A healthy balance of diet and exercise is necessary for both humans and pets. Our fur babies rely entirely upon us for both. Most Americans know that we are facing an obesity crisis, but many aren’t aware that dogs are too. But there are some things to consider when exercising with your dog:
- Why do they need it?
- What do you both get out of it?
- Can your dog keep up?
- What is the proper way to exercise with a dog?
- Are there exercises you shouldn’t do with your dog?
Your dog needs exercise, too!
Exercise for dogs has many of the same benefits as for people: better overall physical health, weight control, and a decrease of the risk of depression. It also creates an energy outlet, reducing bad behavior due to boredom. Dr. Karen Becker recommends a variety of walks-- from purposeful to exploratory-- to keep muscle tone and prevent wasting.
But that’s exercise for your canine companion. It has a side effect of being exercise for you, too; but sometimes, that alone may not be enough for you. After all, most of the exercise gained with a dog is cardio-- walking, running, dancing-- not weightlifting.
Weightlifting is strength training, which improves endurance and builds muscle. You don’t need to hulk out or bulk up, but lifting even light weights builds muscle in a different way than cardio.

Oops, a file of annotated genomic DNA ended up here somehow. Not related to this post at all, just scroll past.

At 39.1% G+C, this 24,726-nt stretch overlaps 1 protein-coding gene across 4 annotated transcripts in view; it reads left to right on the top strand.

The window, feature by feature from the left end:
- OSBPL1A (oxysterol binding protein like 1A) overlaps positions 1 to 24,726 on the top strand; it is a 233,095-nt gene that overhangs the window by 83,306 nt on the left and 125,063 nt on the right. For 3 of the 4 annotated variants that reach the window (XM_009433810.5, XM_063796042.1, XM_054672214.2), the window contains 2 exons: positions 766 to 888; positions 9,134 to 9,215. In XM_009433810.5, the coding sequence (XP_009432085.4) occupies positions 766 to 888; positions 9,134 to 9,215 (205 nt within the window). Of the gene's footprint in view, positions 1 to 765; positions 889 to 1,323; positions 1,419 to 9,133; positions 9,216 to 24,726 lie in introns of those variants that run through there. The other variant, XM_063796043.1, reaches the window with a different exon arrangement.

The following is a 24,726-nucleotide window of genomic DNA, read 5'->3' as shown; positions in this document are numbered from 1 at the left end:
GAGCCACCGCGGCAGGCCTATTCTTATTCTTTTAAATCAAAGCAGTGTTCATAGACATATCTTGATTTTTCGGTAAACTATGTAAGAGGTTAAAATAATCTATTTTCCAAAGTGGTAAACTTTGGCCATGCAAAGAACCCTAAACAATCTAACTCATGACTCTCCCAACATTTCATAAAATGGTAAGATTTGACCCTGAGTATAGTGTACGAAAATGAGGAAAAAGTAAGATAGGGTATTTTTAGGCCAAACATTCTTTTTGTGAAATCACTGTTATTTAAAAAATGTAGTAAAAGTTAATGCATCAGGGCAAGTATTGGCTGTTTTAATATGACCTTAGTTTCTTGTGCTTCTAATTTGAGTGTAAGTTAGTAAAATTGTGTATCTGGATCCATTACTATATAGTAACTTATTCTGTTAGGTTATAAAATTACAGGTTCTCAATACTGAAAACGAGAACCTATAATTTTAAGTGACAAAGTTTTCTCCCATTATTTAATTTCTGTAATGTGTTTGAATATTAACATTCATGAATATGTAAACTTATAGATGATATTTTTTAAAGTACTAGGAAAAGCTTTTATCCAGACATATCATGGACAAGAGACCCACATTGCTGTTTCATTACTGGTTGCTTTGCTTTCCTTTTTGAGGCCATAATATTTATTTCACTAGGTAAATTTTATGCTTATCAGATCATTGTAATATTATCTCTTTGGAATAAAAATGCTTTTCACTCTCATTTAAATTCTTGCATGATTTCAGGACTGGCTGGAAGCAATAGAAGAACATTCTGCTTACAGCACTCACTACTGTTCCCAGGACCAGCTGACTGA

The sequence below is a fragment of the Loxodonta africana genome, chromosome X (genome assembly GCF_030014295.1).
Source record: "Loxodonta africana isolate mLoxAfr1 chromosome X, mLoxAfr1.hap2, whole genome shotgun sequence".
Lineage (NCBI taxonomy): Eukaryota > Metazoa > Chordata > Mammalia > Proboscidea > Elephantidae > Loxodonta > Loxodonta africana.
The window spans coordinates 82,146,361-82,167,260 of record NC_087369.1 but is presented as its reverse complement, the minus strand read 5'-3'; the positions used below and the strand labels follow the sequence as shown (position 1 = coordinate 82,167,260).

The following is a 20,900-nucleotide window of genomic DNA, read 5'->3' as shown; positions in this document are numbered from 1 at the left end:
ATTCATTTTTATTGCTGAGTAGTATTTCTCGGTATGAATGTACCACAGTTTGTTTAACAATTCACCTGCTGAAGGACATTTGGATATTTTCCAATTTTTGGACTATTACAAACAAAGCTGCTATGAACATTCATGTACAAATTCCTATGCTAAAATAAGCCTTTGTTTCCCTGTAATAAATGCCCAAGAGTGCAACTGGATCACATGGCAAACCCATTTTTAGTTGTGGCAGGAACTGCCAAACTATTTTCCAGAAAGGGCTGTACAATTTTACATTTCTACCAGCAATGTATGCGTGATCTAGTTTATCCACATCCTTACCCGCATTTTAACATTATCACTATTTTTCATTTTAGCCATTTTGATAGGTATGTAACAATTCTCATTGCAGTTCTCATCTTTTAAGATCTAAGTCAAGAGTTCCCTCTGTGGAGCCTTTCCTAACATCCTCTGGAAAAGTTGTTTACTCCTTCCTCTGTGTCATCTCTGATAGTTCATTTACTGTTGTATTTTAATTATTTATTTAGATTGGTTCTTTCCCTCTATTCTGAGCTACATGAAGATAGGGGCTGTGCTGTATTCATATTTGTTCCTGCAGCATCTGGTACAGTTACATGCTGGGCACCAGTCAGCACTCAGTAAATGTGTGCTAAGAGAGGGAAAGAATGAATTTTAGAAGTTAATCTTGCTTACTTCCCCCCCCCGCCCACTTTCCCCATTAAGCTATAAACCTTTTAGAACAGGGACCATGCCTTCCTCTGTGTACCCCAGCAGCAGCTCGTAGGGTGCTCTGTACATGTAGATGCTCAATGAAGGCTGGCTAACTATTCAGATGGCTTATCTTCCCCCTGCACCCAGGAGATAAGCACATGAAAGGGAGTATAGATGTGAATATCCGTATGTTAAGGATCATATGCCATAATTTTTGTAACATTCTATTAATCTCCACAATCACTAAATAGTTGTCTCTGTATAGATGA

There are scientific benefits to exercising with your dog…
Science is definitely pro-pet when it comes to exercise! Dogs and humans burn calories & walk at roughly the same rate as each other. And, as discussed before, you both get similar health benefits. We’re also both social creatures, and getting outside for a walk or a game of fetch with your dog is an excellent way to accomplish socialization. Sure, going to a dog park is great for socializing your pet! But what about getting a ripping game of frisbee going with everyone who is out in the neighborhood walking their dog? Humans vs. Dogs-- who can catch the most frisbees?
Additionally, because your dog simply must exercise every day, they make great motivations! We can come up with any excuse in the book for not completing our exercise… but could you deny your dog a vital part of their health?
Dogs can’t tell time, but they certainly know when they’ve had enough lazing about! Letting your dog out into the backyard without a partner with which to play is not the same level of care as they need and deserve. Without a partner, dogs will entertain themselves and sniff out any interesting odors-- but it’s just like giving a toddler a sand shovel and bucket at the beach. Their brains are stimulated by the activity, but their bodies need more.
Get your dog out for actual physical activity… with you! In caring for their needs, we are inadvertently caring for our own.
… BUT not all dogs can keep up!
Not all dogs were created equal. Some dogs-- through breeding or other limitations-- just can’t keep up a good pace.
For example, Greyhounds were bred to be sprinters-- but that 5 or 6 mile jog a human takes is just too long for them. A Labrador is much better suited to that type of exercise.
Puppies are still growing, so longer periods of sustained intense exercise is bad for their development. Shorter periods of activity are best for them. Certain dog breeds such as Pugs and Boston Terriers have respiratory issues and shouldn’t jog or run. A more sedate pace is necessary for them, and for senior dogs with aging bones.